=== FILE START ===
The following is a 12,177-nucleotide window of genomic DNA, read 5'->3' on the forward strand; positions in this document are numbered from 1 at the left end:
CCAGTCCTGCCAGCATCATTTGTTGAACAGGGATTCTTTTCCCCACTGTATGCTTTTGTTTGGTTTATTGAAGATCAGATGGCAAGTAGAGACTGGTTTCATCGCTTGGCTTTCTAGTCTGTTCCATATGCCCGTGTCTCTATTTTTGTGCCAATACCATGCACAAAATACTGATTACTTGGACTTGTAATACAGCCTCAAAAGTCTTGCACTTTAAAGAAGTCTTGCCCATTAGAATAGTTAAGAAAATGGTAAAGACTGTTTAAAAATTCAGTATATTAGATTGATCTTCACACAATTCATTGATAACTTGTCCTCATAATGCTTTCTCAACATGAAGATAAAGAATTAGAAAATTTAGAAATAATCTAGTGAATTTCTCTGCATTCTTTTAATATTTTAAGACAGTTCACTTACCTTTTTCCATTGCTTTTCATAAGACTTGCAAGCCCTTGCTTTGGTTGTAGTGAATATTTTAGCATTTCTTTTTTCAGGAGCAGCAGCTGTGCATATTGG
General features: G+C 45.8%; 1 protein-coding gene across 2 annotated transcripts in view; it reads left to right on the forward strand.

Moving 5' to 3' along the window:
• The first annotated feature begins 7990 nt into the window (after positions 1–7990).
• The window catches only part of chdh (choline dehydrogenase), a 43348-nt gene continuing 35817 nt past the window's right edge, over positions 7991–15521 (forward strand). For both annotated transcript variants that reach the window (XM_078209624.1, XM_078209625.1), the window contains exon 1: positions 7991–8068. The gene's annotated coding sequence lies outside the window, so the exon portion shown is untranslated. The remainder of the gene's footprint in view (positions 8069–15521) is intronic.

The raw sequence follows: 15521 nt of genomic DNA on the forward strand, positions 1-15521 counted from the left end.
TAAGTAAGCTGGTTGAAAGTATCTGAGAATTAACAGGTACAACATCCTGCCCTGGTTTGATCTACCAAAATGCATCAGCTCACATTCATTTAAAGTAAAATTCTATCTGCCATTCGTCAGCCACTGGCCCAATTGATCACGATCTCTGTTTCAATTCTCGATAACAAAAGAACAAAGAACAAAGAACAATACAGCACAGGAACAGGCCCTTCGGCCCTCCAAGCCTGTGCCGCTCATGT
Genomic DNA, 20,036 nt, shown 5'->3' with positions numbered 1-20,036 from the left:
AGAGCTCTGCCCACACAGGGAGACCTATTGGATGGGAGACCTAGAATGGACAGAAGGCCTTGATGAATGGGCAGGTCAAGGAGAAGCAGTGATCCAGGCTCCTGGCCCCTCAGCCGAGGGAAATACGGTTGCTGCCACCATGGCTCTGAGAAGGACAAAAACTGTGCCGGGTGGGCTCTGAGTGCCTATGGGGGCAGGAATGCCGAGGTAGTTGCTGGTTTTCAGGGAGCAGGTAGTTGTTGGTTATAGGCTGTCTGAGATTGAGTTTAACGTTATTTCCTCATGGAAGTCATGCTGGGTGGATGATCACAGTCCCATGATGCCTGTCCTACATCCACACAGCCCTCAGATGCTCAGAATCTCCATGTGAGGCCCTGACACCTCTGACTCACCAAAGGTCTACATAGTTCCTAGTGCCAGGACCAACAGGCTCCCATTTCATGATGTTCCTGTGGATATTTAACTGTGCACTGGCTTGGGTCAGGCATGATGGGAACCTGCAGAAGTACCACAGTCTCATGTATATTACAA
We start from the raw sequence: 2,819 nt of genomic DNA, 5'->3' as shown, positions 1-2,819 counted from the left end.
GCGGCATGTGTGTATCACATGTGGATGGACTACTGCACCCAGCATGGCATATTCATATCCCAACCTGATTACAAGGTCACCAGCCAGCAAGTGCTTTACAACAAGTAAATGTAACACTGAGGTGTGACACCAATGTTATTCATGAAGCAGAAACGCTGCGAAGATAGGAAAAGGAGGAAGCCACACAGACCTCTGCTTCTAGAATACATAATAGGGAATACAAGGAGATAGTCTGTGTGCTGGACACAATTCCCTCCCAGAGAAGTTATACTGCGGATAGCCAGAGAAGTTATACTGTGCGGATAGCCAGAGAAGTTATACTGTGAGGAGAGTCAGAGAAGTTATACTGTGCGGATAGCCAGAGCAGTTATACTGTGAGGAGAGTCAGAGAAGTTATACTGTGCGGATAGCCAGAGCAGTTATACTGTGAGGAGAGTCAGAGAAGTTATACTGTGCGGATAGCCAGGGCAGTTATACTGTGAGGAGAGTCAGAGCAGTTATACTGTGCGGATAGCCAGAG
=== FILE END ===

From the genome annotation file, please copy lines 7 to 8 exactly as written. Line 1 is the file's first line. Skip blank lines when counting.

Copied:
The raw sequence follows: 15521 nt of genomic DNA on the forward strand, positions 1-15521 counted from the left end.
TAAGTAAGCTGGTTGAAAGTATCTGAGAATTAACAGGTACAACATCCTGCCCTGGTTTGATCTACCAAAATGCATCAGCTCACATTCATTTAAAGTAAAATTCTATCTGCCATTCGTCAGCCACTGGCCCAATTGATCACGATCTCTGTTTCAATTCTCGATAACAAAAGAACAAAGAACAAAGAACAATACAGCACAGGAACAGGCCCTTCGGCCCTCCAAGCCTGTGCCGCTCATGT